Gustavo Dudamel Continues his Residency in Princeton with Second Week of Music
By Nancy Plum
In the second installment of his year-long residency through Princeton University Concerts, Los Angeles Philharmonic Music Director Gustavo Dudamel returned to Princeton last week for several days of music-making, panel discussions, and educational activities focusing on the theme “Music and Faith.” Bracketed by a master class with the El Sistema-inspired Trenton Music Makers Orchestra and panel discussions on music education and music’s role in social change, the keynote concert last Monday night in Richardson Auditorium featured musicians from the Los Angeles Philharmonic. Violinists Bing Wang and Rebecca Reale, violist Teng Li, cellist Ben Hong, and clarinetist Boris Allakhverdyan, joined by Princeton University pianist and faculty member Juri Seo, presented a concert featuring music of 20th-century Estonian composer Arvo Pärt, a world premiere of a piece by Seo, and a solid gold standard from the master of chamber music — Wolfgang Amadeus Mozart.
Monday night’s sold-out concert was preceded by a “musical preview” by students of Youth Orchestra Los Angeles (YOLA), an initiative founded by Dudamel and also inspired by the Venezuelan-based El Sistema music pedagogy. Eleven instrumentalists from YOLA, including both current students and alumni, performed four chamber works, demonstrating both technical ability and self-assurance in performance. The musicians of YOLA blended together as an ensemble in whichever combination they were in, and particularly agile playing was heard from clarinetist Dameon Williams and oboist Alice Morales.
The five musicians of the Los Angeles Philharmonic who performed Monday night no doubt came to Princeton at Dudamel’s invitation, but it is a rare treat for symphonic orchestra players to perform chamber music, and these instrumentalists clearly relished the opportunity. Violinist Wang and pianist Seo immediately drew the audience in with a performance of Arvo Pärt’s exquisite one-movement Spiegel im Spiegel (“Mirror in the Mirror”). The parallel mirrors of the title were reflected by sweet and supple violin lines, never played above a quiet dynamic level by Wang and Seo’s triadic piano accompaniment, like icy raindrops as she demonstrated a very gentle touch on the full range of the keyboard.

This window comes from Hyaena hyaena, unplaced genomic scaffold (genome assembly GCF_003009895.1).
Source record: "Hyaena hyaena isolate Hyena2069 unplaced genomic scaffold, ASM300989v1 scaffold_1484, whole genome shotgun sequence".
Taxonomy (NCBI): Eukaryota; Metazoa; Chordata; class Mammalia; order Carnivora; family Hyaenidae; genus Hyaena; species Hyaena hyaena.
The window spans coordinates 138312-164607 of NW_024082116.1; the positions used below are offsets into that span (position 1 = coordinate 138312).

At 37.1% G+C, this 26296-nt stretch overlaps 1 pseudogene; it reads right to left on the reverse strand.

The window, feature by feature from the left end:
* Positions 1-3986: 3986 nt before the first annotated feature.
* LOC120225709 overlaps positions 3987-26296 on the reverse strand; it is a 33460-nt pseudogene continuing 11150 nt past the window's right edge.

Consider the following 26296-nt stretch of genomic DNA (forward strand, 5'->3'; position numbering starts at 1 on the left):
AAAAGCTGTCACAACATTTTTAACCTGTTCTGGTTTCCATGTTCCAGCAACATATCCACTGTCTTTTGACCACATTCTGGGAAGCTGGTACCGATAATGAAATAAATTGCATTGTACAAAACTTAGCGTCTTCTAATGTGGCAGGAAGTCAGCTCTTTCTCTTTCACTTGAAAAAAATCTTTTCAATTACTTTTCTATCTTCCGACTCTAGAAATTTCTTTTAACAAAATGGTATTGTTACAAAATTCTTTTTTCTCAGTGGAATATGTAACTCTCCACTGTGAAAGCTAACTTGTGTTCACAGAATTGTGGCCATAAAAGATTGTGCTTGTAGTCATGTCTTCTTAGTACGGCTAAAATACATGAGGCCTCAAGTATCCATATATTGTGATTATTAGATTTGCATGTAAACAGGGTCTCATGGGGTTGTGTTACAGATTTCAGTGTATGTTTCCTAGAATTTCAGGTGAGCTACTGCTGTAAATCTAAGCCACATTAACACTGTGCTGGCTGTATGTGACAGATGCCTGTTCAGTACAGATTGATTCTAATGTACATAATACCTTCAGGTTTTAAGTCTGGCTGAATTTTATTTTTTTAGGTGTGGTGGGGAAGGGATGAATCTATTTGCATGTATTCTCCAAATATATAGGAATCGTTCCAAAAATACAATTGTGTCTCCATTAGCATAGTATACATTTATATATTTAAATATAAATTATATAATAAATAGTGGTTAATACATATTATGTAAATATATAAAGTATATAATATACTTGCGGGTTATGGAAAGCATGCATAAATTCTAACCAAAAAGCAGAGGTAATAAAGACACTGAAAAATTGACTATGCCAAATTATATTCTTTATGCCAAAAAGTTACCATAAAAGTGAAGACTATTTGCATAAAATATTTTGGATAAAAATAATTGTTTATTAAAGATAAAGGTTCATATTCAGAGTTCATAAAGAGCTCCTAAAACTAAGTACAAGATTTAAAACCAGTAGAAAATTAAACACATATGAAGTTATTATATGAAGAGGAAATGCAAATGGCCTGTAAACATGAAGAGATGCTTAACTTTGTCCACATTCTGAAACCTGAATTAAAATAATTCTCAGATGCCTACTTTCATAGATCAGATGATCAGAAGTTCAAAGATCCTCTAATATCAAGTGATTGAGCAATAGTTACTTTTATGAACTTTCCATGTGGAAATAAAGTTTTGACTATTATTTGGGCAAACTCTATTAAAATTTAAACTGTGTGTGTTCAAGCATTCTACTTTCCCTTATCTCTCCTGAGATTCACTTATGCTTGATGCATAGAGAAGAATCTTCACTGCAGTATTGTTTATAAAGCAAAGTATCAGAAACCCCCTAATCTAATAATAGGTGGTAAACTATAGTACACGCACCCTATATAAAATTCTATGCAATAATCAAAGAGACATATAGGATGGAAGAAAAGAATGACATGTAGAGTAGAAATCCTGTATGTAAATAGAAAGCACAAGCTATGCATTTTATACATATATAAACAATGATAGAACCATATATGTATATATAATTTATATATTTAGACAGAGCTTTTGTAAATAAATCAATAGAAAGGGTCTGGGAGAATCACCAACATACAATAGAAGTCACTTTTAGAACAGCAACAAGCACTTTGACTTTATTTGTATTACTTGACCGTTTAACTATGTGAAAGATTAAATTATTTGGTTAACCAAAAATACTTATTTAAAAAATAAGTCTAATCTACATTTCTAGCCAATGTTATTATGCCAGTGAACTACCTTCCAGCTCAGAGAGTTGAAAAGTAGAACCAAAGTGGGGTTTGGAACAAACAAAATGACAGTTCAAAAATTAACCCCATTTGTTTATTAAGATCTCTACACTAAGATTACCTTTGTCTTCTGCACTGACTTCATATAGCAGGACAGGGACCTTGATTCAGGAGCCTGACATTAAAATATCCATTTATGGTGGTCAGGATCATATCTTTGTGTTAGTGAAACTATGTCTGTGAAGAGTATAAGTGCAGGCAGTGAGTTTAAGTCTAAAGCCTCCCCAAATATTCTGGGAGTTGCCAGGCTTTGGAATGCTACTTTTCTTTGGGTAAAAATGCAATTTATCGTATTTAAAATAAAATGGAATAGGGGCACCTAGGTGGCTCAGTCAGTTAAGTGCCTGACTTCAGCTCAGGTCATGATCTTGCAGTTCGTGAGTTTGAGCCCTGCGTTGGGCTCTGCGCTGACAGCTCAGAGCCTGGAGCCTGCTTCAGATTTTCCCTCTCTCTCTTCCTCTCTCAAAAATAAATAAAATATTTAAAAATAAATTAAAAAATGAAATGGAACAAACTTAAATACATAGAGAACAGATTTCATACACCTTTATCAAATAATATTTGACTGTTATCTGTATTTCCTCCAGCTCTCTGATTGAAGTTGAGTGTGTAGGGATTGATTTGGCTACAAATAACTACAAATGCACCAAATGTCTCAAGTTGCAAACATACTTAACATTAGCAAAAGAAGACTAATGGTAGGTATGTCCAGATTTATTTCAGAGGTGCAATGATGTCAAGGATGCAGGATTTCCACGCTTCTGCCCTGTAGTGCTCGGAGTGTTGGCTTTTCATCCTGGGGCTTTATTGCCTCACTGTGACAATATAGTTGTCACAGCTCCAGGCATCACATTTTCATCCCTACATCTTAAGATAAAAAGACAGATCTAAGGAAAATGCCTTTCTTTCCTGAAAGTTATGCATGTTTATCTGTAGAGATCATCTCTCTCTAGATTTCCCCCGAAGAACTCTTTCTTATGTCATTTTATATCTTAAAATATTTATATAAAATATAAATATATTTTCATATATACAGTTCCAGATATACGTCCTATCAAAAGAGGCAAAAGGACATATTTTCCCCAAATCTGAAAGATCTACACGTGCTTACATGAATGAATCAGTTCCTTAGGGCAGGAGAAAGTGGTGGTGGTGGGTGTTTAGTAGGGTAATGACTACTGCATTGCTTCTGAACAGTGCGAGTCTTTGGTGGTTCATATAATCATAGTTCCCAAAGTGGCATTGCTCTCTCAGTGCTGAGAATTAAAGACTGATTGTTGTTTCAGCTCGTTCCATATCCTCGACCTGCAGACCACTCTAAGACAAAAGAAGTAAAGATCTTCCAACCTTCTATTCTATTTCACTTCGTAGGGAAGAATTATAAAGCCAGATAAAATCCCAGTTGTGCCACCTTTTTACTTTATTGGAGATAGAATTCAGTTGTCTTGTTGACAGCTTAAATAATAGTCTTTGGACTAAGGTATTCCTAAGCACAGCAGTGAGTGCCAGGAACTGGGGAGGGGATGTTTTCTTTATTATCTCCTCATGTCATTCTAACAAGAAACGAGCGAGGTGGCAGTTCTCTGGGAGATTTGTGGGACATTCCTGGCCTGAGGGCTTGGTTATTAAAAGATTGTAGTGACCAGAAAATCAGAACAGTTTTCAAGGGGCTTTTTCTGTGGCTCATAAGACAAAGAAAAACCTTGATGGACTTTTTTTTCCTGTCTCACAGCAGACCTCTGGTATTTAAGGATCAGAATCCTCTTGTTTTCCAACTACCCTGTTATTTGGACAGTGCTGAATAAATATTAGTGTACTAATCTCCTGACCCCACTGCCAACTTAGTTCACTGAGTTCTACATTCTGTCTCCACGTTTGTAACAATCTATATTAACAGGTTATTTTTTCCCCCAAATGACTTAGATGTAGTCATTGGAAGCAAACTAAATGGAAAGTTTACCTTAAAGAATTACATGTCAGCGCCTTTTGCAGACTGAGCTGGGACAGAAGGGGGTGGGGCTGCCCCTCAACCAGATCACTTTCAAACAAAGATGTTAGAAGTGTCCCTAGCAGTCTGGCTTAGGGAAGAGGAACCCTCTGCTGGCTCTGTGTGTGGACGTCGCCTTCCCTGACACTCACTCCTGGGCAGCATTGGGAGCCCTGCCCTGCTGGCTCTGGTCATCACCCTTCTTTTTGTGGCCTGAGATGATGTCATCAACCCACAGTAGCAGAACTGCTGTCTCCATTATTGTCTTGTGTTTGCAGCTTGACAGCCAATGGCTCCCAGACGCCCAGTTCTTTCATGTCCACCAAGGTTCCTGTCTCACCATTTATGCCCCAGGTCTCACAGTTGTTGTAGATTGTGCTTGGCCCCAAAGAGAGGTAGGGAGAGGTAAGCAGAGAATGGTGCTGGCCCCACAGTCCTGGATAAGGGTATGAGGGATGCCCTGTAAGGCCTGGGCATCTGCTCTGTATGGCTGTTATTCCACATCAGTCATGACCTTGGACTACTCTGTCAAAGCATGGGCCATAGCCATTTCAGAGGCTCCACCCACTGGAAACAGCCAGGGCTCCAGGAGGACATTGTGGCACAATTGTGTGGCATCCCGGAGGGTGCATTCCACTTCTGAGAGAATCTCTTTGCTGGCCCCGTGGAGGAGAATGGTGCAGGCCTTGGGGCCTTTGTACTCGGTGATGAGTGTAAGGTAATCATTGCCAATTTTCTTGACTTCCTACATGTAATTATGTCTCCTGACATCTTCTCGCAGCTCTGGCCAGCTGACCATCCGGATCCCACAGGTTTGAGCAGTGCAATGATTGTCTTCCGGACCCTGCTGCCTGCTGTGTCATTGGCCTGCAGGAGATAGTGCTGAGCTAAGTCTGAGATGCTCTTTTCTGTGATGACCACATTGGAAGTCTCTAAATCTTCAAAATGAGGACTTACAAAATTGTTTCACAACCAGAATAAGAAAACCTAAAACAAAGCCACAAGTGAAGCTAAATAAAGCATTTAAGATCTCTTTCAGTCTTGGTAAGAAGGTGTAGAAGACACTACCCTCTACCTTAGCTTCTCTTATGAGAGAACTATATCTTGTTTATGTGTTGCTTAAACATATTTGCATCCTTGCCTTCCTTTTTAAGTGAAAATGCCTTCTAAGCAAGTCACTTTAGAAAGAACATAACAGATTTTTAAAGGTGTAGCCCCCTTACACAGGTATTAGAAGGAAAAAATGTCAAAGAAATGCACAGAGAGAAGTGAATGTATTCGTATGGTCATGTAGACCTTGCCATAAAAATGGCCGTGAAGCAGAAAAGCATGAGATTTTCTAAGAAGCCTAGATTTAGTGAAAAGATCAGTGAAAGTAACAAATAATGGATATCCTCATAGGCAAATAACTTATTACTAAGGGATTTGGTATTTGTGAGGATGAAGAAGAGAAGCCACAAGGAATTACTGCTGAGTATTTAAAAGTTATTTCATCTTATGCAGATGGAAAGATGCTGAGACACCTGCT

The four string players returned later in the program to perform another of Pärt’s signature works, but one in a very different style. Second violinist Reale provided a consistent drone against the other three players in Pärt’s string quartet Fratres. A Russian Orthodox composer living in a repressive political environment, Pärt infused this work with 14th-century compositional style and harmonics, as well as a hymn-like quality. Cellist Hong provided a pizzicato open fifth bridge between each “verse,” as the piece built in intensity and tonality, while the musicians effectively played somewhat starkly without vibrato.
Juri Seo’s Lost Songs, scored for string quartet and clarinet, and receiving its world premiere in this concert, draws material from the breaths and songs of a now extinct bird from the Hawaiian island of Kauai. Against a light and airy string texture, clarinetist Allakhverdyan brought the music down to earth and found a touch of Gershwin in the solo line. Especially effective orchestration was heard in an echo conversation between Allakhverdyan and cellist Hong. Allakhverdyan had his share of technically difficult passages, all of which he maneuvered well.
The musicians of the LA Philharmonic closed the concert with a sweet bit of musical dessert in Mozart’s Quintet in A Major for Clarinet and Strings. The players began the work as if they were outdoors at a Viennese serenade, with refreshments served on a cool night. Allakhverdyan demonstrated clean runs in the clarinet solo line from the outset, with clean accompaniment from the string quartet and an especially lean sound from Hong. Throughout the work, the ensemble effectively fell into cadences well, bringing out dynamic contrasts in the third movement menuetto. Allakhverdyan had no trouble filling the hall with his solo clarinet playing, and the players brought the work to a spirited close with a movement in which Mozart quoted shades of his previous Marriage of Figaro.
Gustavo Dudamel’s residency in Princeton, divided into three parts over this academic year, has brought performance and musical conversation to all corners of Princeton University’s campus, as well as the community, with collaborations among a number of area organizations and individuals. Dudamel speaks often of breaking down the walls of classical music, and of music as a human right. The Princeton community is clearly enjoying Dudamel’s “spirit of adventure” as he leaves his mark on the Princeton area cultural arena.